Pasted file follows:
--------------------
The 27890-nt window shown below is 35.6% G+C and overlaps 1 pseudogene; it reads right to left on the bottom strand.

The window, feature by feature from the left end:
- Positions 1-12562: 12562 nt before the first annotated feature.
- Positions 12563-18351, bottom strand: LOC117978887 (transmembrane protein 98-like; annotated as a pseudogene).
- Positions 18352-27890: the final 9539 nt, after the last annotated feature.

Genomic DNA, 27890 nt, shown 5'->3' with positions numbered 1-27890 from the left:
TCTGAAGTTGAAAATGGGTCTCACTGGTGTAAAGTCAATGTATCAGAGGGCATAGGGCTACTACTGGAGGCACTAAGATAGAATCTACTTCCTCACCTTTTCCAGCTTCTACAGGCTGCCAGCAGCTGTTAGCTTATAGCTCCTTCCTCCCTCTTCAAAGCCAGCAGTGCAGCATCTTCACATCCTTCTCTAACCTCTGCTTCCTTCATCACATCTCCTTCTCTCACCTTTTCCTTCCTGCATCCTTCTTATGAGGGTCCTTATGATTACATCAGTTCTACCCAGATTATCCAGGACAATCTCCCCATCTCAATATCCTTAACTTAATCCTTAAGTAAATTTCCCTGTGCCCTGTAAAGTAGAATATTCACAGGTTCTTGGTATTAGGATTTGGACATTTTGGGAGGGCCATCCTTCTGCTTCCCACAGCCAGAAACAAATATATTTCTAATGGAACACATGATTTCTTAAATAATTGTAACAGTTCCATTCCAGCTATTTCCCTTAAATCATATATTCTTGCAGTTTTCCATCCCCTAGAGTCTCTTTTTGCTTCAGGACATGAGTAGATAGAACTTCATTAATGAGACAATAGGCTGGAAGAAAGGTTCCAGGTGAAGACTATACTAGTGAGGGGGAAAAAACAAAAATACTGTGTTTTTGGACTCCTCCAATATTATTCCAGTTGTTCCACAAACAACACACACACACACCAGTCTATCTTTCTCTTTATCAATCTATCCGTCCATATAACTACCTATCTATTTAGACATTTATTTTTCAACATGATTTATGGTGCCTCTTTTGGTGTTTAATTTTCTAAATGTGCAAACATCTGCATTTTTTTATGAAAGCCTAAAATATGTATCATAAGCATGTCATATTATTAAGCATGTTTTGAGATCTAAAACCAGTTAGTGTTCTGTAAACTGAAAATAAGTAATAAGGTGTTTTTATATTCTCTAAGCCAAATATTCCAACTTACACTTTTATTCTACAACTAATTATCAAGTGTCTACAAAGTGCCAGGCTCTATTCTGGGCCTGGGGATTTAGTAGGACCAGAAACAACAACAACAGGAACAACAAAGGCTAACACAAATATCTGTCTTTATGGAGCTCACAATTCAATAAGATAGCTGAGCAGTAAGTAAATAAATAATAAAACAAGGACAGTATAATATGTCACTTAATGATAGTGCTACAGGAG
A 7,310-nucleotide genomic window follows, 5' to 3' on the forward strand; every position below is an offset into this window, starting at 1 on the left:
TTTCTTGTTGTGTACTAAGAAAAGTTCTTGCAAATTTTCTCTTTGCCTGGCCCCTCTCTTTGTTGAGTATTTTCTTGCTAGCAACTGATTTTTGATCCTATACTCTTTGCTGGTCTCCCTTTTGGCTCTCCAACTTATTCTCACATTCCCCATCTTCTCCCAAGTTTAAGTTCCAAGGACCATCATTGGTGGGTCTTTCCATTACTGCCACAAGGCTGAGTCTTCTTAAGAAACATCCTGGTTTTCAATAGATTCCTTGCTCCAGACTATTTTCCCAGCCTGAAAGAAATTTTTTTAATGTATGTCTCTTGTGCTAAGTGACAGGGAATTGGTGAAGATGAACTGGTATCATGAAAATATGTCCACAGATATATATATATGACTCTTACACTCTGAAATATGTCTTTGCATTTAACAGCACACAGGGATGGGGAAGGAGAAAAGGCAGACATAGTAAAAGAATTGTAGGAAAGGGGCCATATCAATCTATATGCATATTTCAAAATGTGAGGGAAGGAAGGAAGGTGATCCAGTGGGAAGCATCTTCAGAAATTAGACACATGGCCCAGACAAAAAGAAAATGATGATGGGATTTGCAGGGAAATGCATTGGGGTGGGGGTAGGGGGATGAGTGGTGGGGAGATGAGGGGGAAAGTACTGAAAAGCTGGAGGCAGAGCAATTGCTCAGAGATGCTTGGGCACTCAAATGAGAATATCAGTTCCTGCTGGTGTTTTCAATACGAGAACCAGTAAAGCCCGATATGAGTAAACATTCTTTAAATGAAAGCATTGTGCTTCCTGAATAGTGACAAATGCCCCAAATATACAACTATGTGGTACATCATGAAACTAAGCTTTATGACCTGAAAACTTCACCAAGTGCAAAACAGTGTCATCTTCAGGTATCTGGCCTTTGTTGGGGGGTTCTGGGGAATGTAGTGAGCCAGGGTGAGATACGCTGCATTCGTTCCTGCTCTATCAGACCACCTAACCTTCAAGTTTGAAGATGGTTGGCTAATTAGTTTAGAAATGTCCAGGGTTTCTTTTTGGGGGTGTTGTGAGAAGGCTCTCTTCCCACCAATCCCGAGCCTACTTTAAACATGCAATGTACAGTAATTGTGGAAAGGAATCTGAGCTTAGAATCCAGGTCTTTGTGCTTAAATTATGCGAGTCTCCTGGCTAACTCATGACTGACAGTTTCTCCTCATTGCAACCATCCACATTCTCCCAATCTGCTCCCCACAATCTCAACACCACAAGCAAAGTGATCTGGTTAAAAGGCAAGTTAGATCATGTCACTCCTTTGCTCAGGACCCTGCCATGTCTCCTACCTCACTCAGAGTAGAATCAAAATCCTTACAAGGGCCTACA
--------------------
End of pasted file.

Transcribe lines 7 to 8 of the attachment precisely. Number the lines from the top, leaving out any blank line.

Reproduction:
TCTGAAGTTGAAAATGGGTCTCACTGGTGTAAAGTCAATGTATCAGAGGGCATAGGGCTACTACTGGAGGCACTAAGATAGAATCTACTTCCTCACCTTTTCCAGCTTCTACAGGCTGCCAGCAGCTGTTAGCTTATAGCTCCTTCCTCCCTCTTCAAAGCCAGCAGTGCAGCATCTTCACATCCTTCTCTAACCTCTGCTTCCTTCATCACATCTCCTTCTCTCACCTTTTCCTTCCTGCATCCTTCTTATGAGGGTCCTTATGATTACATCAGTTCTACCCAGATTATCCAGGACAATCTCCCCATCTCAATATCCTTAACTTAATCCTTAAGTAAATTTCCCTGTGCCCTGTAAAGTAGAATATTCACAGGTTCTTGGTATTAGGATTTGGACATTTTGGGAGGGCCATCCTTCTGCTTCCCACAGCCAGAAACAAATATATTTCTAATGGAACACATGATTTCTTAAATAATTGTAACAGTTCCATTCCAGCTATTTCCCTTAAATCATATATTCTTGCAGTTTTCCATCCCCTAGAGTCTCTTTTTGCTTCAGGACATGAGTAGATAGAACTTCATTAATGAGACAATAGGCTGGAAGAAAGGTTCCAGGTGAAGACTATACTAGTGAGGGGGAAAAAACAAAAATACTGTGTTTTTGGACTCCTCCAATATTATTCCAGTTGTTCCACAAACAACACACACACACACCAGTCTATCTTTCTCTTTATCAATCTATCCGTCCATATAACTACCTATCTATTTAGACATTTATTTTTCAACATGATTTATGGTGCCTCTTTTGGTGTTTAATTTTCTAAATGTGCAAACATCTGCATTTTTTTATGAAAGCCTAAAATATGTATCATAAGCATGTCATATTATTAAGCATGTTTTGAGATCTAAAACCAGTTAGTGTTCTGTAAACTGAAAATAAGTAATAAGGTGTTTTTATATTCTCTAAGCCAAATATTCCAACTTACACTTTTATTCTACAACTAATTATCAAGTGTCTACAAAGTGCCAGGCTCTATTCTGGGCCTGGGGATTTAGTAGGACCAGAAACAACAACAACAGGAACAACAAAGGCTAACACAAATATCTGTCTTTATGGAGCTCACAATTCAATAAGATAGCTGAGCAGTAAGTAAATAAATAATAAAACAAGGACAGTATAATATGTCACTTAATGATAGTGCTACAGGAG
A 7,310-nucleotide genomic window follows, 5' to 3' on the forward strand; every position below is an offset into this window, starting at 1 on the left: